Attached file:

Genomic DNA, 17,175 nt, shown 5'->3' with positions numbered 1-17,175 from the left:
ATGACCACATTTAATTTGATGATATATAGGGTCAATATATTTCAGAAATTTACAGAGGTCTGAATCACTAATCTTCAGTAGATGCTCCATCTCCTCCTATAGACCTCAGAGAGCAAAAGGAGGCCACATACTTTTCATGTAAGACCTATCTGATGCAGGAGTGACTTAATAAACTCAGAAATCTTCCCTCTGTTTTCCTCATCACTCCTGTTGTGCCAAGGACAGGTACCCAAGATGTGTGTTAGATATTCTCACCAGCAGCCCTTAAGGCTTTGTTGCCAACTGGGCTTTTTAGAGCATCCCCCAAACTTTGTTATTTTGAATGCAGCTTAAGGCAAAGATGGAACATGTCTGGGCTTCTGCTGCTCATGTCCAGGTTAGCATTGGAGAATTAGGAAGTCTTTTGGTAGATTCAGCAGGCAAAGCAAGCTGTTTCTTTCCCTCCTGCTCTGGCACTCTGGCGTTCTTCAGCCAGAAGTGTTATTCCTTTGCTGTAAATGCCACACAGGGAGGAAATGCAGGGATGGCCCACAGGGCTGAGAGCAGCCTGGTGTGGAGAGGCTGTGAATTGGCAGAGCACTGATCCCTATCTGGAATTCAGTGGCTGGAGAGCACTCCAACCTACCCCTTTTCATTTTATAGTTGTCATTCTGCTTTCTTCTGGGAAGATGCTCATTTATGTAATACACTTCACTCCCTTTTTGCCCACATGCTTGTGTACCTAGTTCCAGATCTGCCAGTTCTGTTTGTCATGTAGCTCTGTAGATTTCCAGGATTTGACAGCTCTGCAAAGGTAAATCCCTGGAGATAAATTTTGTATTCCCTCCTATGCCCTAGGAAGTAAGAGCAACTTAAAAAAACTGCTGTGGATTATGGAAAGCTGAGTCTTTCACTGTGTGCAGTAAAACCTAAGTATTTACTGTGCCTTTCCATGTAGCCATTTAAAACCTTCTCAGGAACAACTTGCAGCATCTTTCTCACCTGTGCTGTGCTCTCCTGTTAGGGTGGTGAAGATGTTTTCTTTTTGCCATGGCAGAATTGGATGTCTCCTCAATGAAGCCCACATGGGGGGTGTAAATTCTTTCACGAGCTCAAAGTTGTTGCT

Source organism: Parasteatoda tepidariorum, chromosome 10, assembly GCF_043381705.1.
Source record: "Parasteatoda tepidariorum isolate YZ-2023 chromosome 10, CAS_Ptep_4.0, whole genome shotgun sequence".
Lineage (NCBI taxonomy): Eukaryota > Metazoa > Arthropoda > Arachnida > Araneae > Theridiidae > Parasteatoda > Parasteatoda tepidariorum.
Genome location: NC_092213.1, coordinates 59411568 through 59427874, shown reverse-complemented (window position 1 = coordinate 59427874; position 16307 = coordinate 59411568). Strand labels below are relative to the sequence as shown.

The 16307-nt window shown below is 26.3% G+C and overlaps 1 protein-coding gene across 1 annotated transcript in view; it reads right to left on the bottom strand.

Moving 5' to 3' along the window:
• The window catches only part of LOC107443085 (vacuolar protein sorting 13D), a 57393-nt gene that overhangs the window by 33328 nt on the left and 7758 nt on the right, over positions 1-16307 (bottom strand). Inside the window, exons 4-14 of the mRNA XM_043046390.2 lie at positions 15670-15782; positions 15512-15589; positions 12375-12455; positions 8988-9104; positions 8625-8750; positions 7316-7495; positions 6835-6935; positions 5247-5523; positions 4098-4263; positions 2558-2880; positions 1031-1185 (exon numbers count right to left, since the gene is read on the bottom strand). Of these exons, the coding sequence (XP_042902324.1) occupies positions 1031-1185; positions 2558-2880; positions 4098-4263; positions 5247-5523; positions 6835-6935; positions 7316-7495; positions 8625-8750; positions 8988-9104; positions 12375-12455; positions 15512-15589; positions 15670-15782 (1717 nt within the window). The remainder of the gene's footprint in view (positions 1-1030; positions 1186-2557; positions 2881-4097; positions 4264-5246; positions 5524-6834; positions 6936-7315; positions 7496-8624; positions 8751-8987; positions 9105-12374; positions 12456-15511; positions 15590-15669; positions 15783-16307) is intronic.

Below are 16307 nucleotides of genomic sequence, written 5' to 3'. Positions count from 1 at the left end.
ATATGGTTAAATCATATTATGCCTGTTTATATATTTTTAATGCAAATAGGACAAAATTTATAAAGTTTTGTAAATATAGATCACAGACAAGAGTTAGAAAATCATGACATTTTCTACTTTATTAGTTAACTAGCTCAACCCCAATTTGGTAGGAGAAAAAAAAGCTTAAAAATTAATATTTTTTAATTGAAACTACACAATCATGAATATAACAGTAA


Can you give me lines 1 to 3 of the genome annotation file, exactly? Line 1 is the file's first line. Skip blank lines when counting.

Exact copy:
Genomic DNA, 17,175 nt, shown 5'->3' with positions numbered 1-17,175 from the left:
ATGACCACATTTAATTTGATGATATATAGGGTCAATATATTTCAGAAATTTACAGAGGTCTGAATCACTAATCTTCAGTAGATGCTCCATCTCCTCCTATAGACCTCAGAGAGCAAAAGGAGGCCACATACTTTTCATGTAAGACCTATCTGATGCAGGAGTGACTTAATAAACTCAGAAATCTTCCCTCTGTTTTCCTCATCACTCCTGTTGTGCCAAGGACAGGTACCCAAGATGTGTGTTAGATATTCTCACCAGCAGCCCTTAAGGCTTTGTTGCCAACTGGGCTTTTTAGAGCATCCCCCAAACTTTGTTATTTTGAATGCAGCTTAAGGCAAAGATGGAACATGTCTGGGCTTCTGCTGCTCATGTCCAGGTTAGCATTGGAGAATTAGGAAGTCTTTTGGTAGATTCAGCAGGCAAAGCAAGCTGTTTCTTTCCCTCCTGCTCTGGCACTCTGGCGTTCTTCAGCCAGAAGTGTTATTCCTTTGCTGTAAATGCCACACAGGGAGGAAATGCAGGGATGGCCCACAGGGCTGAGAGCAGCCTGGTGTGGAGAGGCTGTGAATTGGCAGAGCACTGATCCCTATCTGGAATTCAGTGGCTGGAGAGCACTCCAACCTACCCCTTTTCATTTTATAGTTGTCATTCTGCTTTCTTCTGGGAAGATGCTCATTTATGTAATACACTTCACTCCCTTTTTGCCCACATGCTTGTGTACCTAGTTCCAGATCTGCCAGTTCTGTTTGTCATGTAGCTCTGTAGATTTCCAGGATTTGACAGCTCTGCAAAGGTAAATCCCTGGAGATAAATTTTGTATTCCCTCCTATGCCCTAGGAAGTAAGAGCAACTTAAAAAAACTGCTGTGGATTATGGAAAGCTGAGTCTTTCACTGTGTGCAGTAAAACCTAAGTATTTACTGTGCCTTTCCATGTAGCCATTTAAAACCTTCTCAGGAACAACTTGCAGCATCTTTCTCACCTGTGCTGTGCTCTCCTGTTAGGGTGGTGAAGATGTTTTCTTTTTGCCATGGCAGAATTGGATGTCTCCTCAATGAAGCCCACATGGGGGGTGTAAATTCTTTCACGAGCTCAAAGTTGTTGCT

Source organism: Parasteatoda tepidariorum, chromosome 10, assembly GCF_043381705.1.